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Recruiters are having to get extra creative given the current challenges in today’s labor market. At the Society for Human Resource Management (SHRM) Talent Conference, I heard a recruiting executive talk about posting job openings in community church flyers. The team thought she was crazy to suggest it. The good news for the company is – it’s working.
One of my takeaways from the executive’s story is that organizations might need to get back to old school strategies to achieve recruiting success. It emphasizes the need to build a solid recruiting strategy. Because when you have a good foundation, then you can try new things and measure results.
If you’re looking for some information on how to build a recruiting strategy, here are a few resources to check out.
Having a documented strategy that identifies the talent that the organization needs is a big part of helping the organization accomplish its goals. Because you can’t do it without people. However, there’s another component in finding the best talent. And that’s having a hiring process that works. And works well.
Finding the best employees is and has always been a business priority. It starts with sourcing. But sourcing is more than simply conducting a whole bunch of Boolean searches. It’s about research, understanding business and hiring trends, as well as knowing the organization’s competition. When recruiters are equipped with the right data and information, they’re able to make sure candidates not only have a great experience but are offered employment opportunities that are fair, equitable, and competitive.
The individuals responsible for finding and hiring the organization’s talent need skills. It’s not fair to simply say, “Hey! Go hire some high performers and rock stars. Oh, and do it quickly. And cheaply.” Organizations have an obligation to set their recruiting team up for success. Frankly, they should want to do it.
48% of candidates would be less likely to recommend or engage with an employer in the future, based on frustrating interview scheduling experience, rising to 64% with more senior roles. That means understanding what frustrates candidates and being able to mitigate those frustrations. It only makes sense – candidates who are frustrated with an organization won’t want to work for them.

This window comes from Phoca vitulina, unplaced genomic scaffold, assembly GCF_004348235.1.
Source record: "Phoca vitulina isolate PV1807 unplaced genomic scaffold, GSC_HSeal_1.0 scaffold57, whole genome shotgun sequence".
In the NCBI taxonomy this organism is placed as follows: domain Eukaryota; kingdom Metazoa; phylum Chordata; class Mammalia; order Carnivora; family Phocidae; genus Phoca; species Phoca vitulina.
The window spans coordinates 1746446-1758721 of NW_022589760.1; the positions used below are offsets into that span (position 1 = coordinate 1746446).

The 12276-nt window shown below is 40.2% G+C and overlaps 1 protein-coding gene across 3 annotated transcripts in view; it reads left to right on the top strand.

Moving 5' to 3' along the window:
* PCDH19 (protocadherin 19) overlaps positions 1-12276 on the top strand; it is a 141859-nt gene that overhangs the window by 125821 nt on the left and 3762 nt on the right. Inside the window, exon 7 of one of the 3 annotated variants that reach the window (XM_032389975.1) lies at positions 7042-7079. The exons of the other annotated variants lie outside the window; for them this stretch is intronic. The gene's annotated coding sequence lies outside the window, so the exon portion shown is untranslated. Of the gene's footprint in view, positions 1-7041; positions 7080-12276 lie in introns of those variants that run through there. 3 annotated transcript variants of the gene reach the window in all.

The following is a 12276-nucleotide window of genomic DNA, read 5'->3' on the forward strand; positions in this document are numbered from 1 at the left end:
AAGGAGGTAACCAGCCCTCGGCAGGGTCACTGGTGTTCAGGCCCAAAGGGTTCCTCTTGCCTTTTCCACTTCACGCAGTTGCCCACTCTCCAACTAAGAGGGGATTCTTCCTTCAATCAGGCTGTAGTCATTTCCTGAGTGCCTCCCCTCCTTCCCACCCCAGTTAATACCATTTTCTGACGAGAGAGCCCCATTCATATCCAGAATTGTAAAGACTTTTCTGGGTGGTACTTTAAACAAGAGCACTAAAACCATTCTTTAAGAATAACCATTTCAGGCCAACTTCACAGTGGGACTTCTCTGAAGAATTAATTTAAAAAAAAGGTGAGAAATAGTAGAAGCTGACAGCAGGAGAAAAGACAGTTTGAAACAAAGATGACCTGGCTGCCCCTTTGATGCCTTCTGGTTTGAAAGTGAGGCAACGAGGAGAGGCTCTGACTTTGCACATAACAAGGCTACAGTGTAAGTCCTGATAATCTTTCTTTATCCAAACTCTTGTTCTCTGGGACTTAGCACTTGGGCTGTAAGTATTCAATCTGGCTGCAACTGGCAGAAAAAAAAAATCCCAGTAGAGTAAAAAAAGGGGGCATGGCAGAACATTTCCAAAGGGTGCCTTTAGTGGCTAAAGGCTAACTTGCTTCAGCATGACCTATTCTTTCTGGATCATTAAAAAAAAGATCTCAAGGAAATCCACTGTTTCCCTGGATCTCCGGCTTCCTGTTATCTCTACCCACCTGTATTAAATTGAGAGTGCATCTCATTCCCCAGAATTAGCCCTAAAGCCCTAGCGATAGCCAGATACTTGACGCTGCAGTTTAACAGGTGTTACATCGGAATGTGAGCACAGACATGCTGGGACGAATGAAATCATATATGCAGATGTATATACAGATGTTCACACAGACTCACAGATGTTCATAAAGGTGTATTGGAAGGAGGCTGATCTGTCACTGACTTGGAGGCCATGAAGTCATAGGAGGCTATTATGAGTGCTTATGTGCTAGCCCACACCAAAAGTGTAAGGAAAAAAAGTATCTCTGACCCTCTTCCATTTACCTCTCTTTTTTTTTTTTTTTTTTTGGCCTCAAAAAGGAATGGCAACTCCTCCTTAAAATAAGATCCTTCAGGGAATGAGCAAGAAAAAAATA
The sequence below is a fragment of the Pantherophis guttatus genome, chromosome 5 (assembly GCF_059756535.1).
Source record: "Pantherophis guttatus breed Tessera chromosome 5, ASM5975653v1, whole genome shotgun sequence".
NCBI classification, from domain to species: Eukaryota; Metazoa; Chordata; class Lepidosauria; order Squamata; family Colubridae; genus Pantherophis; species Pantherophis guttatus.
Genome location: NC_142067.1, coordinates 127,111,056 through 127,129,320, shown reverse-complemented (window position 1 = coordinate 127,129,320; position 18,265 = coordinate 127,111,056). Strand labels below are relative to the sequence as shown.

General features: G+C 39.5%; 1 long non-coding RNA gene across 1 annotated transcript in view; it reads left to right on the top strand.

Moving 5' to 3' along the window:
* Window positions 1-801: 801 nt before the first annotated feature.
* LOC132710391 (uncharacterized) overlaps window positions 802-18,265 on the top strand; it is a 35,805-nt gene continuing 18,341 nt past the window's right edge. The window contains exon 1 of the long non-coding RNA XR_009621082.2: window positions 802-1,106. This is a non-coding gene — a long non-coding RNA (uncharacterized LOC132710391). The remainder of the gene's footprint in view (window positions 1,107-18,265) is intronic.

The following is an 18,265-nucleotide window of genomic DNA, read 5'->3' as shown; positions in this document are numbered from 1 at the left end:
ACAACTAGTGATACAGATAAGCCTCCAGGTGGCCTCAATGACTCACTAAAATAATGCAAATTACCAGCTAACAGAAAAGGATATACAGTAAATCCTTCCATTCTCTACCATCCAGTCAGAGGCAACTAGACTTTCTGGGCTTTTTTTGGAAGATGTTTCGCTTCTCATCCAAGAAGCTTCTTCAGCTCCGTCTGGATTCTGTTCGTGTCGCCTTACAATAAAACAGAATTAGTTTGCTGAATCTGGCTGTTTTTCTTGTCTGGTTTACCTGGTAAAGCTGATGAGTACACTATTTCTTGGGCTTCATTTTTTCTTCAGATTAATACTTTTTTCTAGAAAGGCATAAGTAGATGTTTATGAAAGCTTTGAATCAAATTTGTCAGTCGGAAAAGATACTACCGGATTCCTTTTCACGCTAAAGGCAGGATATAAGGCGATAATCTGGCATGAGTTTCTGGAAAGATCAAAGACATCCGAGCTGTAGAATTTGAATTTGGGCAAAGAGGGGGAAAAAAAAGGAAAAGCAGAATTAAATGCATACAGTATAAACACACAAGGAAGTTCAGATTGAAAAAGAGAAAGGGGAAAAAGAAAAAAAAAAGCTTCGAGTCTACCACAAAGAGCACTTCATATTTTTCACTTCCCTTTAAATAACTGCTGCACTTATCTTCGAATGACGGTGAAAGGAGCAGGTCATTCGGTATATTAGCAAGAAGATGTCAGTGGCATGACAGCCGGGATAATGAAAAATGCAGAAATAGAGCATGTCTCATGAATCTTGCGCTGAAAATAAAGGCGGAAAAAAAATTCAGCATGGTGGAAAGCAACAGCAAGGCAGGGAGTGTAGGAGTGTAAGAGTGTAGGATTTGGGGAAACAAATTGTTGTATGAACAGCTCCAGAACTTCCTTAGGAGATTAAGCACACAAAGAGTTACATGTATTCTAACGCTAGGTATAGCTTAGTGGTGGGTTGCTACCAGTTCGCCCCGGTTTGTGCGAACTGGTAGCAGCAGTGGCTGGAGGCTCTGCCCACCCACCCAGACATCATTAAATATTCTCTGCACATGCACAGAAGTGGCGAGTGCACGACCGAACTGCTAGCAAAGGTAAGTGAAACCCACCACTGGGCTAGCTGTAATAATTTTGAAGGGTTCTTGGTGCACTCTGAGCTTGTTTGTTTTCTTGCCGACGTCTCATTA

If organizations are trying to improve their candidate experience, conduct a little self-audit. How would you rate yourself in the areas of honesty, communication, feedback, and responsiveness? Are there actions you can put in place to improve? It’s possible that the company could positively impact their candidate experience without spending any money – through transparent and authentic communication, feedback, and responsiveness.
If you haven’t considered A/B Testing, now is the perfect time to start testing it out. In short, A/B testing is when you create two messages that are the same except for one factor and then measure which message performs better. Create small experiments and evaluate results. Slowly your recruitment messaging will come into focus.
If you’re a good employer, job seekers will want to work for you. Organizations need to get the word out about their culture, jobs, and benefits. Now isn’t the time to be shy about the benefits of working at your organization. Because you can bet your competition is telling candidates the benefits of working for them.
There’s no doubt that organizations will need to make investments into their recruiting strategy and processes. It’s the way they will stand out from their competitive set. Developing recruiters, understanding trends, problem-solving, and using the right tools will help organizations find, select, and hire the best talent.
Image captured by Sharlyn Lauby while exploring the streets of Gainesville, FL